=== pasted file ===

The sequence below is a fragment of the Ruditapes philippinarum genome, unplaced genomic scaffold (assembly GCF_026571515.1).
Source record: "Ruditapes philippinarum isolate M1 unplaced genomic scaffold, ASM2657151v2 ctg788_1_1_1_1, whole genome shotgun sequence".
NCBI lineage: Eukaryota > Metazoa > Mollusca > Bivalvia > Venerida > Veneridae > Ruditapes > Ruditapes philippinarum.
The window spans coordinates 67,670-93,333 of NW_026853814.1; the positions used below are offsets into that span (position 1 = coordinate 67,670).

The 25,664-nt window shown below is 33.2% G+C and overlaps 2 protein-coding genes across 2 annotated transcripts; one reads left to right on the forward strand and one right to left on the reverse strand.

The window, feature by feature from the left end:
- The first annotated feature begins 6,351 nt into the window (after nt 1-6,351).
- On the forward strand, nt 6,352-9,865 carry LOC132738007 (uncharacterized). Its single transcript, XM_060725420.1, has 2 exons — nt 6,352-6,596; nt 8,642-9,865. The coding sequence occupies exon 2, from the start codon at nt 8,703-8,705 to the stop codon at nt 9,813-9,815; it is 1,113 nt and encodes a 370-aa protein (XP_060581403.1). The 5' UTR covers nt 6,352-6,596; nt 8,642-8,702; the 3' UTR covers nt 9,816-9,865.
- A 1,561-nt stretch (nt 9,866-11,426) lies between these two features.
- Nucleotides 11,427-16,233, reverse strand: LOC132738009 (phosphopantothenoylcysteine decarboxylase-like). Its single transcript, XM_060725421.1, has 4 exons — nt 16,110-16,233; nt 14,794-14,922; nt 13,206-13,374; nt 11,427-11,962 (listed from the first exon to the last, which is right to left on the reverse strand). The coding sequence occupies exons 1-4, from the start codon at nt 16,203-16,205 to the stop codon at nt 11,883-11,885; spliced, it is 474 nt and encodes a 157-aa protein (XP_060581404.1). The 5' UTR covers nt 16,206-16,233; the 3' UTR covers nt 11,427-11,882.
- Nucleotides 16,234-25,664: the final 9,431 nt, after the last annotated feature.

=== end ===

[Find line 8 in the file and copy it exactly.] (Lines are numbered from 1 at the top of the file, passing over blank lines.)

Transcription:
- On the forward strand, nt 6,352-9,865 carry LOC132738007 (uncharacterized). Its single transcript, XM_060725420.1, has 2 exons — nt 6,352-6,596; nt 8,642-9,865. The coding sequence occupies exon 2, from the start codon at nt 8,703-8,705 to the stop codon at nt 9,813-9,815; it is 1,113 nt and encodes a 370-aa protein (XP_060581403.1). The 5' UTR covers nt 6,352-6,596; nt 8,642-8,702; the 3' UTR covers nt 9,816-9,865.